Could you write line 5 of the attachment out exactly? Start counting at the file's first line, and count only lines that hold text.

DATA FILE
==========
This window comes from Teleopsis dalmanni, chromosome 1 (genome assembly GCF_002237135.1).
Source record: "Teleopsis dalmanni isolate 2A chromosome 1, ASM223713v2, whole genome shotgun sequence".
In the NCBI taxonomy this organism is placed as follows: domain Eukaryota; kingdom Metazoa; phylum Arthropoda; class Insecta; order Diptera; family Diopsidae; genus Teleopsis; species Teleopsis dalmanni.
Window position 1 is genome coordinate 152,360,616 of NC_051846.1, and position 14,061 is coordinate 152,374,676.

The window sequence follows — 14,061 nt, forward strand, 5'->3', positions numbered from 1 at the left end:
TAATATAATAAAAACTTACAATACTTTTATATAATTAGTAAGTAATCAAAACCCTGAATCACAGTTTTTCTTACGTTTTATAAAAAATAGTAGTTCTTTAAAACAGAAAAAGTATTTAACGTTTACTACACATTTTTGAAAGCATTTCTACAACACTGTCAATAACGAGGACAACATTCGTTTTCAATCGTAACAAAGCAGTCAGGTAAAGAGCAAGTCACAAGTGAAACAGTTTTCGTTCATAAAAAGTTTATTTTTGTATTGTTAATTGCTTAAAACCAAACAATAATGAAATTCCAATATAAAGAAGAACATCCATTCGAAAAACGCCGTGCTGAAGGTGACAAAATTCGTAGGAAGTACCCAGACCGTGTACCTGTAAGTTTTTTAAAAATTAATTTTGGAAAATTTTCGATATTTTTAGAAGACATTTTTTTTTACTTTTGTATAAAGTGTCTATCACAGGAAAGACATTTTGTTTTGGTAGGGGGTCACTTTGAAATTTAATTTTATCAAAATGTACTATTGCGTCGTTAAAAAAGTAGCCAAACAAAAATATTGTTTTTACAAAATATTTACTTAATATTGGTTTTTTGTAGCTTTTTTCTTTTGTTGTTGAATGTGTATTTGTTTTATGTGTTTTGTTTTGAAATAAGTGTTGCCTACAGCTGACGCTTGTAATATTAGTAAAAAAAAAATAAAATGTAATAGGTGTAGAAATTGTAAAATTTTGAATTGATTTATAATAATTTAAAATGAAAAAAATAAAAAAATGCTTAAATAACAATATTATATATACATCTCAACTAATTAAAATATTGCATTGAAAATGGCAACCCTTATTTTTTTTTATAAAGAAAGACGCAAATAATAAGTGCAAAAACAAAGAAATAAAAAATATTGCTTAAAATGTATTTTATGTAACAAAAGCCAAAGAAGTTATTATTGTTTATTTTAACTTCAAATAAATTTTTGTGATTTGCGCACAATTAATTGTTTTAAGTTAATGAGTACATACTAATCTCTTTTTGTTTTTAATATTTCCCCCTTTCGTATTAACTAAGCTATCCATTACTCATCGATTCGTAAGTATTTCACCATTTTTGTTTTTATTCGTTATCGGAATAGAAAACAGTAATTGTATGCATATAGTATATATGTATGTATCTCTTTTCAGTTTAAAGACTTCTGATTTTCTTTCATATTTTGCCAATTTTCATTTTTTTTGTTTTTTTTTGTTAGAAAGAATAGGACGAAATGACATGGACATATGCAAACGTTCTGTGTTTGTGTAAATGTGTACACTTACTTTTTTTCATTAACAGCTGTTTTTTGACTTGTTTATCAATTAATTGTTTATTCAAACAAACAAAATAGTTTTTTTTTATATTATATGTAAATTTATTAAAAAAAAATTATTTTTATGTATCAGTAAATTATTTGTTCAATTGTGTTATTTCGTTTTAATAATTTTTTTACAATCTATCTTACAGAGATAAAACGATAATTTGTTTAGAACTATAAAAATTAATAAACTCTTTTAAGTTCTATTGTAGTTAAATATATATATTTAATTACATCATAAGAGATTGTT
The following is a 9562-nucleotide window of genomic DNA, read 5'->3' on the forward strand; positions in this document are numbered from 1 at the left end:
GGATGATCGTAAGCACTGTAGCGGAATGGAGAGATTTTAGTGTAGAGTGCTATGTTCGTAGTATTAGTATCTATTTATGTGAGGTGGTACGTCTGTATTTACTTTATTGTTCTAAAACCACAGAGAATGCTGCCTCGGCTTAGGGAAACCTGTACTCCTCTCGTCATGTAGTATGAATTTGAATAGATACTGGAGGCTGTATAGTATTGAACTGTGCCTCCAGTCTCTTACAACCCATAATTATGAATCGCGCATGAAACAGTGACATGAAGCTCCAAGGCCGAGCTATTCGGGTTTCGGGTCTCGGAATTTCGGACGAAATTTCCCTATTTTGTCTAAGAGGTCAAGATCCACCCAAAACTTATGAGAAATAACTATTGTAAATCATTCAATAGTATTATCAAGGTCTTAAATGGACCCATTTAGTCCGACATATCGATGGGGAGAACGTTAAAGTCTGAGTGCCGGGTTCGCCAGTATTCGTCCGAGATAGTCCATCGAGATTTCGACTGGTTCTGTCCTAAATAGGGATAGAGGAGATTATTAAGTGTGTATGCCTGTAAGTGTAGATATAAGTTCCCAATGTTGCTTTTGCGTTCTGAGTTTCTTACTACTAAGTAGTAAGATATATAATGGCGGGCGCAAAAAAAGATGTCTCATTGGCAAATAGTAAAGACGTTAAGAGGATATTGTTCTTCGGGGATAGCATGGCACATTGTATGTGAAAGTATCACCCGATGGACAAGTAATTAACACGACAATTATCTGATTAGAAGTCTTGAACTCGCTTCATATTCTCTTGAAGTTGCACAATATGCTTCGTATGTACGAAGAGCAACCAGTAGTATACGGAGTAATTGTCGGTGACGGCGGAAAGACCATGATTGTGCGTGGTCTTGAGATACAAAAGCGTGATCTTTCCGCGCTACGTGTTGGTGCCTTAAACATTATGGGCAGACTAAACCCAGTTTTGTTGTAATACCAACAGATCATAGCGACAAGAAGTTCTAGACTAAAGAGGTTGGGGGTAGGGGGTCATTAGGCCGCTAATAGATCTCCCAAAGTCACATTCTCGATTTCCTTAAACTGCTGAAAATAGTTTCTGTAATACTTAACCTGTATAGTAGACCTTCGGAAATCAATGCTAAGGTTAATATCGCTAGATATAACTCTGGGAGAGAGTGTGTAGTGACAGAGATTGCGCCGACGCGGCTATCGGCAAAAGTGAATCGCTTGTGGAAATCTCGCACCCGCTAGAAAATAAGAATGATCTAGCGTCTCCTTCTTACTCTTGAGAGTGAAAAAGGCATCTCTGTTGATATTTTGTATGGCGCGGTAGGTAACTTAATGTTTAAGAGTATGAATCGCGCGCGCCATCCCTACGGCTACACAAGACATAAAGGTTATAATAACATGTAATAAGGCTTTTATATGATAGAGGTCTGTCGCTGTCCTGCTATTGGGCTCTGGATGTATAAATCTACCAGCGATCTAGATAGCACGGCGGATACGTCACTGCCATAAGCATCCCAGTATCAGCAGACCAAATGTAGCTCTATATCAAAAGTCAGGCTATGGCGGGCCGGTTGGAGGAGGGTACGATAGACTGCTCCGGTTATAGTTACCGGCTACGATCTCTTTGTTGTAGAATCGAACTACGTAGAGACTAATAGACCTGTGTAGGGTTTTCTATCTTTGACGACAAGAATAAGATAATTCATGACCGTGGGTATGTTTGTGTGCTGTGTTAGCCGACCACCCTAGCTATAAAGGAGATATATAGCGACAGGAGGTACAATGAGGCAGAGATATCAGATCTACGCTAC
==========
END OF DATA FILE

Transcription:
The window sequence follows — 14,061 nt, forward strand, 5'->3', positions numbered from 1 at the left end: